Which? Don't Buy pushchairs
During testing for our reviews we uncovered a major safety concern, or a durability issue (such as bits breaking off or snapping) with these pushchairs.
Which? pushchair reviews go further than anyone else's to uncover the best pushchairs. Our checks and tests reveal which ones have wheels that fall off, handle bars that break, or places where fingers could get trapped. Our expert lab tests separate the pushchairs you should steer clear of from those recommended as Best Buy pushchairs.
- Our safety checks find finger traps, choking hazards, zips that can be pulled off
- Experts check for sharp parts, things that stick out and could cause injury, jagged edges and poor quality workmanship.
- Durability testing reveals pushchairs where bolts fall out, metal parts sheer, wheels fall off or buckle underneath the pushchair, rendering it useless.
How we uncover the best and worst pushchairs
If a pushchair can't survive our testing, we'll have serious doubts it's the best pushchair out there for the daily grind of life with a newborn and then see you through until toddler years. We've seen pricy top of the range travel systems break under the strain of our durability testing, and others sail through. You don't want to worry that six months down the line the wheels will fall off or the basket break away.
When you invest in a pushchair you want it be able to trust it, day in, day out to keep your little one comfortable and be up to whatever you put it through. Our tests have found pushchairs that are easy to push, have great storage, and that you can rely on, whatever life as a parent throws at you.
Pushchair reviews you can trust
Each pushchair we review goes through a series of tough tests. These are specially designed to replicate how you use your pushchair on a daily basis. This way you can be sure that Best Buy recommended models are more than up to the job – and that our tests can weed out the models you need to steer clear of. And we test all the top models – from iCandy to Cosatto, Maclaren to Mothercare and Britax to Bugaboo. And it's not always the priciest models that get the best reviews.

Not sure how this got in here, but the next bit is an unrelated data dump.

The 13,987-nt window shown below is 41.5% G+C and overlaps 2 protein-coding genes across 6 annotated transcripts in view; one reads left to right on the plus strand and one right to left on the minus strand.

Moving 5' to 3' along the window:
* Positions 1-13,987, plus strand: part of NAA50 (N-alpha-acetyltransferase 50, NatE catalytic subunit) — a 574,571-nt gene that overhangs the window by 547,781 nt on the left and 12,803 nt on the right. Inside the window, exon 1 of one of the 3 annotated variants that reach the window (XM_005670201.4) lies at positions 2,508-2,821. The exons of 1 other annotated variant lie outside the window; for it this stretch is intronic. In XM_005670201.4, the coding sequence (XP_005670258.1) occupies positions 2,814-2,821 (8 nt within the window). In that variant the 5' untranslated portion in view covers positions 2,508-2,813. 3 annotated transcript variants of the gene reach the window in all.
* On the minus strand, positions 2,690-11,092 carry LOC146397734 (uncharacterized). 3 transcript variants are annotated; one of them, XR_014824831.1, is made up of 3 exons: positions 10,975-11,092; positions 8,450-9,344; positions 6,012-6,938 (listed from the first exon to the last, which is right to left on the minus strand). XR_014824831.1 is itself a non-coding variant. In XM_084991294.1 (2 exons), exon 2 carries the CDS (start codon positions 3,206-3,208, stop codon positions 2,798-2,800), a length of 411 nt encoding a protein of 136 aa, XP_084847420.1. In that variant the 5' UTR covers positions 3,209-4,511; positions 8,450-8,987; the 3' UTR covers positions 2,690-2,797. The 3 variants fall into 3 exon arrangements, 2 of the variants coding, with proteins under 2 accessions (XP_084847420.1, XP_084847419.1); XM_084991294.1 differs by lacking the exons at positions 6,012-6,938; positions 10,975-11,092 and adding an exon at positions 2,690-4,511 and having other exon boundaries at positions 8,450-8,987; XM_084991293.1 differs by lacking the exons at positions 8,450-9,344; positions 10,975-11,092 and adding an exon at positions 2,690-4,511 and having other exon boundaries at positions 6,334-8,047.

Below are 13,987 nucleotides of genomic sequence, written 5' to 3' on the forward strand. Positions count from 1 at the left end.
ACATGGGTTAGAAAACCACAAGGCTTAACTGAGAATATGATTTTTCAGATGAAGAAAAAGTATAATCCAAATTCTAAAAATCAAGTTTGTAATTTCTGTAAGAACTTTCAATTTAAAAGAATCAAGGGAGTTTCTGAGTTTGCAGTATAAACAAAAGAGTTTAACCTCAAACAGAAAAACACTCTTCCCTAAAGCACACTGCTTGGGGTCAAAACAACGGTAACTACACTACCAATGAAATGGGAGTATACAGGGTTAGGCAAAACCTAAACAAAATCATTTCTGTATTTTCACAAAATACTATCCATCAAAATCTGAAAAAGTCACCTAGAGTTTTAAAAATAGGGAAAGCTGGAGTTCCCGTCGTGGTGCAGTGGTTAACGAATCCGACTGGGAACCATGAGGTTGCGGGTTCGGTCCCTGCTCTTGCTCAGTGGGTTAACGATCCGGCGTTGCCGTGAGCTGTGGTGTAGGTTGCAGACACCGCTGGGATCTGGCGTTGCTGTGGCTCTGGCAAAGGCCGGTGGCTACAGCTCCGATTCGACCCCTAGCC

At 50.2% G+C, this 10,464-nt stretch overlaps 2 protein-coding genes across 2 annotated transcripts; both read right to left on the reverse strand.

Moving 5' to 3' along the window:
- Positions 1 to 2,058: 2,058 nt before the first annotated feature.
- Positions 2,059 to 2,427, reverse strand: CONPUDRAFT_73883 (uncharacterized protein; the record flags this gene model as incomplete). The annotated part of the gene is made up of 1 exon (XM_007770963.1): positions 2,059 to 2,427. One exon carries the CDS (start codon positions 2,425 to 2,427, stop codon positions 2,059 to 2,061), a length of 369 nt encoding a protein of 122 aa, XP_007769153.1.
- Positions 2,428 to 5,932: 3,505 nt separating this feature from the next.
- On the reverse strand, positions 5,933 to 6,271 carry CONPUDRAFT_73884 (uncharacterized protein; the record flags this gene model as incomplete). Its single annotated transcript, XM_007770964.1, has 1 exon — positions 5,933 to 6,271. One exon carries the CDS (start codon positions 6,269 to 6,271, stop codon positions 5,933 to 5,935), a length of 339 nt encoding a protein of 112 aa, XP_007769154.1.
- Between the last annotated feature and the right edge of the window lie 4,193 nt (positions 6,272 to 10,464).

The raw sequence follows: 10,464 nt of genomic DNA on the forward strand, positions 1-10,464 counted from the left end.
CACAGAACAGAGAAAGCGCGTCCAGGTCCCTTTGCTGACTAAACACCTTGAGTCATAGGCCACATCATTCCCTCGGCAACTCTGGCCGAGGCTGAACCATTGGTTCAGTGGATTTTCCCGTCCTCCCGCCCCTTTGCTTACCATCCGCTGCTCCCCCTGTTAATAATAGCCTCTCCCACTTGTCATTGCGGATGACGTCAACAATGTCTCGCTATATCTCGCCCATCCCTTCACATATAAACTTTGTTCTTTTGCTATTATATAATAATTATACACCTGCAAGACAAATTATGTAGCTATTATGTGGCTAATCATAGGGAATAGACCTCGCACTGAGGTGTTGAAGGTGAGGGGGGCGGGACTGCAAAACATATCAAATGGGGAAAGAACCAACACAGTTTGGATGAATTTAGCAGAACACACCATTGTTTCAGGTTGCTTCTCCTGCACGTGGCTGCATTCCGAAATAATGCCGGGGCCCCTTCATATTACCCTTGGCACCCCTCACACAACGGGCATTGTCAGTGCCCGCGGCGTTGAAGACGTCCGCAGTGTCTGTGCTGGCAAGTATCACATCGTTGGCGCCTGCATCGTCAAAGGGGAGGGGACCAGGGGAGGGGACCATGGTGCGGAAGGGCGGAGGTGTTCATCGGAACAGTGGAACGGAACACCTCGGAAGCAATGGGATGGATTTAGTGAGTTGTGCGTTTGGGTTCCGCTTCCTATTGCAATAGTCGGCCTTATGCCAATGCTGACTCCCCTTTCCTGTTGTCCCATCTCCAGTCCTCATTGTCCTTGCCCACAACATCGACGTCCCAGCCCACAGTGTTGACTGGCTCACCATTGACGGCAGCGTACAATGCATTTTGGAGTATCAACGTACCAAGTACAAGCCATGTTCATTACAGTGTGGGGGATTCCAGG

- Rolling road tests Each pushchair is wheeled over 206km of bumpy treadmill – roughly the distance from London to Birmingham – loaded with 15kg in the seat and a full shopping basket. This means you can be sure they'll stand up to uneven pavements and potholes.
- Safety tests Pushchair experts search out any choking hazards and traps for arms, legs or fingers. Special equipment tests the strength of the handlebars by repeatedly pushing them up and down 10,000 times.
- Harnesses We dangle a test-dummy baby from the pushchair's harness to make sure it's strong enough to keep your baby safe and secure.
- Brakes We check a range of things from the brakes' actual effectiveness to whether they'll scratch your toes or get in the way when you walk.
- Ergonomics Our experts check seat shape, padding, angle of the seat's backrest and height of the backrest to assess how much support the pushchair gives your child and whether he or she will have a comfortable ride.
Which? is independent – we work for you, the consumer, so you can be sure that our product recommendations are influenced only by our test results. We don’t take advertising and we buy all the products that we test ourselves, so our advice helps you to make the right choice first time and avoid costly mistakes.